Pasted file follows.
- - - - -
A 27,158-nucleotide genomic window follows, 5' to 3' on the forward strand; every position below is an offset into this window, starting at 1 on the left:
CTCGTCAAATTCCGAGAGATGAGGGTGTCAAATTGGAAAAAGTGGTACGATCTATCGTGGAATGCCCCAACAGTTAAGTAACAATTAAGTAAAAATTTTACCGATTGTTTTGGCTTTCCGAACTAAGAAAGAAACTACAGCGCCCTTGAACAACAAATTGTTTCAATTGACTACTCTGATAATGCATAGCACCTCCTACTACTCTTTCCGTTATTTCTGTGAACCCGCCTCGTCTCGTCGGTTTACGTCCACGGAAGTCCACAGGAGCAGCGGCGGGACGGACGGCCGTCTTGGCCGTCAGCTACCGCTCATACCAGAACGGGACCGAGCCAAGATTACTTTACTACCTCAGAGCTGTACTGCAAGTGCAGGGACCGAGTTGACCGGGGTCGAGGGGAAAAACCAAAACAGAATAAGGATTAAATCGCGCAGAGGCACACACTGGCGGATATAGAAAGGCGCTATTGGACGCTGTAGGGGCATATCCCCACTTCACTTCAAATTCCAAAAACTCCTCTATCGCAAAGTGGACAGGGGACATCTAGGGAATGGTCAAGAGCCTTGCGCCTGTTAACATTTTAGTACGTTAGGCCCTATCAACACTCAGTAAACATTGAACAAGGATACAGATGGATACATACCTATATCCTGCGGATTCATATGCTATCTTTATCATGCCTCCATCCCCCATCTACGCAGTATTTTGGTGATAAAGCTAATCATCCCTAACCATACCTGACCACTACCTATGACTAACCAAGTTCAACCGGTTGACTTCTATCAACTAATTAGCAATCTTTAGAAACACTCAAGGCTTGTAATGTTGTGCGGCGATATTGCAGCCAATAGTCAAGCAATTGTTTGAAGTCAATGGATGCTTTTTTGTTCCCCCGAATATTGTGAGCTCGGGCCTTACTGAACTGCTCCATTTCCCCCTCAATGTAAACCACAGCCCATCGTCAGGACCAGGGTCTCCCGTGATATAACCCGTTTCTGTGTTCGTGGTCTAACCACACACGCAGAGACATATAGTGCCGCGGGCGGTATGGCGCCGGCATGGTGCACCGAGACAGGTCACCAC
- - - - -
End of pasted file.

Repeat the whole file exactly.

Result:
A 27,158-nucleotide genomic window follows, 5' to 3' on the forward strand; every position below is an offset into this window, starting at 1 on the left:
CTCGTCAAATTCCGAGAGATGAGGGTGTCAAATTGGAAAAAGTGGTACGATCTATCGTGGAATGCCCCAACAGTTAAGTAACAATTAAGTAAAAATTTTACCGATTGTTTTGGCTTTCCGAACTAAGAAAGAAACTACAGCGCCCTTGAACAACAAATTGTTTCAATTGACTACTCTGATAATGCATAGCACCTCCTACTACTCTTTCCGTTATTTCTGTGAACCCGCCTCGTCTCGTCGGTTTACGTCCACGGAAGTCCACAGGAGCAGCGGCGGGACGGACGGCCGTCTTGGCCGTCAGCTACCGCTCATACCAGAACGGGACCGAGCCAAGATTACTTTACTACCTCAGAGCTGTACTGCAAGTGCAGGGACCGAGTTGACCGGGGTCGAGGGGAAAAACCAAAACAGAATAAGGATTAAATCGCGCAGAGGCACACACTGGCGGATATAGAAAGGCGCTATTGGACGCTGTAGGGGCATATCCCCACTTCACTTCAAATTCCAAAAACTCCTCTATCGCAAAGTGGACAGGGGACATCTAGGGAATGGTCAAGAGCCTTGCGCCTGTTAACATTTTAGTACGTTAGGCCCTATCAACACTCAGTAAACATTGAACAAGGATACAGATGGATACATACCTATATCCTGCGGATTCATATGCTATCTTTATCATGCCTCCATCCCCCATCTACGCAGTATTTTGGTGATAAAGCTAATCATCCCTAACCATACCTGACCACTACCTATGACTAACCAAGTTCAACCGGTTGACTTCTATCAACTAATTAGCAATCTTTAGAAACACTCAAGGCTTGTAATGTTGTGCGGCGATATTGCAGCCAATAGTCAAGCAATTGTTTGAAGTCAATGGATGCTTTTTTGTTCCCCCGAATATTGTGAGCTCGGGCCTTACTGAACTGCTCCATTTCCCCCTCAATGTAAACCACAGCCCATCGTCAGGACCAGGGTCTCCCGTGATATAACCCGTTTCTGTGTTCGTGGTCTAACCACACACGCAGAGACATATAGTGCCGCGGGCGGTATGGCGCCGGCATGGTGCACCGAGACAGGTCACCAC